Marco Johnson has to wonder how his life might be different today were it not for an unusual neighbor of his, back in Walnut Creek, CA.  Johnson's neighbor happened to be the late Chip Reese's sister.

“When I was about 12 years old, I first heard about him,” Johnson said just moments after winning his first career WSOP gold bracelet.  “I made up my mind at 12 that I wanted to play poker for a living.”

Over the next several years, Johnson got to know the Reese family even better, including Chip.  He even visited the Las Vegas mansion of the late poker legend when he came to town on family vacations.

“Since I was very young my goal was to be a good mixed games player,” Johnson said.  “I wanted to play in high-stakes games.  So now, when I play inside the high-stakes room, I look up on the wall and see his picture.  It's a very cool feeling from so many years ago.”

Johnson came to share at least one more characteristic of Reese's on this night, finally winning his first gold bracelet.  The victory came following years of close calls and high finishes here at the WSOP, including three previous second-place showings.  Incredibly, he finished second in this same event last year, losing on the final hand to Ronnie Bardah.

Johnson topped the $2,500 buy-in Limit Hold'em tournament, which drew 343 players.  He earned $206,796 in prize money.

With this victory, Johnson has established quite an impressive WSOP resume with nearly $1.4 million in earnings.  He also expects to play more tournaments at this series and perhaps attend WSOP-Europe since he's now in seerious contention for the Player of the Year race.

Presently, Johnson splits his time between living in Mexico and the U.S.  He stays in Mexico so he can legally play online.  He also resides part of the year in Las Vegas to play high stakes cash games at Bobby's Room (Bellagio) and Ivey's Room (Aria).  That said, Johnson's focus will be on the WSOP over the next few weeks.

“Tournaments are fun when you are winning them,”  Johnson said.  “Now that I am doing well, I want to keep playing them.”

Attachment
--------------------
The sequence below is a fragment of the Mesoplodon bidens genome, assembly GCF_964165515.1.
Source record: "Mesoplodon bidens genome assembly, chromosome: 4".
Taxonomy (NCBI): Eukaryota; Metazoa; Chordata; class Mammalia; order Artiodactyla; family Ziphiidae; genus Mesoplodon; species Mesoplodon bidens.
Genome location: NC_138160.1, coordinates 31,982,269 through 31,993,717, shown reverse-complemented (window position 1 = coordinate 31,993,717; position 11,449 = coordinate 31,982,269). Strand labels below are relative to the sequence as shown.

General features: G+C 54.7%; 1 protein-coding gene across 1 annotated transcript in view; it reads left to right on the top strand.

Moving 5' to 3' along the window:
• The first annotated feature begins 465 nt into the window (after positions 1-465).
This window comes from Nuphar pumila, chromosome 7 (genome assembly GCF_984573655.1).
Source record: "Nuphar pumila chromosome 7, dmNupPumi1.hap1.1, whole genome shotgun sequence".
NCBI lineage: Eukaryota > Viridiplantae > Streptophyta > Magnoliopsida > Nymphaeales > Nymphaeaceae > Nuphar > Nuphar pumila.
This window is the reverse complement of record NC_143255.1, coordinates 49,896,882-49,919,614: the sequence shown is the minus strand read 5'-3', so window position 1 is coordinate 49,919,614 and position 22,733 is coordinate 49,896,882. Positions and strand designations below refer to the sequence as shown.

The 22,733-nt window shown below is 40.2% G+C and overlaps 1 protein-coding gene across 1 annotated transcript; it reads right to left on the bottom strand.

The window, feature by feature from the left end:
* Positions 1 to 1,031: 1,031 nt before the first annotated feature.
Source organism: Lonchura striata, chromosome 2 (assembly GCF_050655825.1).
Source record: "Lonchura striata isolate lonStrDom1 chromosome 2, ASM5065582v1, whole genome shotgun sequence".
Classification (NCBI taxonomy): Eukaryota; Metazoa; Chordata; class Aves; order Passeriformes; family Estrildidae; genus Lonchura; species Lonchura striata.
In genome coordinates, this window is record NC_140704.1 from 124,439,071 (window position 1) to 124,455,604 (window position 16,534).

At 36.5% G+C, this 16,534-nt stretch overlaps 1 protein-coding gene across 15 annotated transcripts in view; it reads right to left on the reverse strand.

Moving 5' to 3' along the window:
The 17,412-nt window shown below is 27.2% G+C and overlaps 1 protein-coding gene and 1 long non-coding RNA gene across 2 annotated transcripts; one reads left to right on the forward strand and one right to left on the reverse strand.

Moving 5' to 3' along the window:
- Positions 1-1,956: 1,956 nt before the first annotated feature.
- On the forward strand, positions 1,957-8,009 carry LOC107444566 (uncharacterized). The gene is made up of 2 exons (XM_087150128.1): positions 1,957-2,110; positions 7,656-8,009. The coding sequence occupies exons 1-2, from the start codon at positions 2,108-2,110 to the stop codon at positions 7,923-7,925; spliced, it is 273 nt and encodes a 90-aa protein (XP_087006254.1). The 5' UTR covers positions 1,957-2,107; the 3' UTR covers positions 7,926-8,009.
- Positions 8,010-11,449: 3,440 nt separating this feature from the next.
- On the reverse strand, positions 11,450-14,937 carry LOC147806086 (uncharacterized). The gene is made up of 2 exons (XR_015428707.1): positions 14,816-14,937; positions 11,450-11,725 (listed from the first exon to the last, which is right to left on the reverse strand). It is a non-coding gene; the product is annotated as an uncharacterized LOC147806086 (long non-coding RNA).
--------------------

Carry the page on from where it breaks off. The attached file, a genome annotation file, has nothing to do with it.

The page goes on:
Name:  Marco Johnson
Current Residence:  Walnut Creek, CA (USA)
Birthplace:  Walnut Creek, CA (USA)
Age:  27
Marital Status:  Single
Children:  None
Occupation:  Professional Poker Player
WSOP Cashes (including this event):  23
First WSOP Cash (year):  2007
WSOP Final Table Appearances:  7
WSOP Wins (with this victory):  1
WSOP Career Earnings:  $1,386,809


WSOP:  How does it feel to win your first WSOP gold bracelet?
Johnson:  It feels really good.  If I would have taken second place again, I would have been very upset.  So, I'm really happy to be sitting here and not driving home upset.  It's a much better experience to be feeling this right now, rather than taking second.

WSOP:  Tell us how things went for you in this tournament day by day.
Johnson:  I had a lot of chips from Day One.  I play a lot of Six-Max Limit Hold'em.  It's one of my better games.  I felt pretty good.  I was texting people after Day One that I was going to win this.  Obviously, I ran very well also.  Like, I had 30,000 in chips towards the end of last night, but then ended the day with 340,000.  So, I had an unbelievable rush the end of the day and then had a great day today.  

WSOP:  You talked about the frustration of finishing second, but is that really so disappointing considering the money you make each time you go that deep?
Johnson:  Yes, and no.  When you play these tournaments, you play to win them.  The money is nice for second, but playing these tournaments is with one goal in mind, which is to win.  When you don't, you feel like you didn't finish something.  Or, you did something wrong.  Or, you second guess yourself that if I would have done this or that differently.  It's nice when you win not to have that, 'I should have done this' feeling.

WSOP:  Can you discuss the pressures of playing at a final table versus playing in high stakes cash games?
Johnson:  For the last five years, I've played at Bobby's Room and Ivey's Room, where I usually sit in the mixed games.  Winning this gold bracelet is great, but it isn't really my greatest accomplishment.  I think my greatest accomplishment is surviving in those big cash games and playing every day.  But this is a bigger monkey off my back, so it feels better.

WSOP:  How much high-stakes poker do you play?
Johnson:  When I lived in Las Vegas full time for five years, I probably put in more time in the high-stakes games than anyone.  But now, it's more like 20 to 40 hours a week when I am here – depending on the action.

WSOP:  You said you were inspired to become a poker pro by the great Chip Reese.  Did you ever meet him?

Johnson:  Yes.  I met him a number of times.  Even today, his nephew is one of my best friends.  

WSOP:  What do you remember about Reese?
Johnson:  It's amazing how many good things people have to say about him.  He showed us how being a respectable person can go a long way.  I hope to do the same thing and behave the same way, as well.

WSOP:  So, what does winning the gold bracelet represent to you in terms of your poker career?
Johnson:  It's more for my family to be able to say, 'oh – I won a bracelet.'  It's like proof of what I do.  I had a goal to win a bracelet.  It's very prestigious and I am very happy.

WSOP:  Was that the goal this year – winning a gold bracelet?
Johnson:  This is the first summer I have dedicated myself totally to tournaments.  I have a first, a second, and an eighth – plus three other cashes.

WSOP:  So what does a gold bracelet winner do to go out and celebrate.
Johnson:  I don't know, since I haven't ever won one until now (laughter).


Jeff Thompson, from San Diego, CA was the runner-up.  He is a 32-year-old software engineer.

Hal Lubarksy, who is legally blind, cashed (23rd place).  He also cashed in the 2007 WSOP Main Event.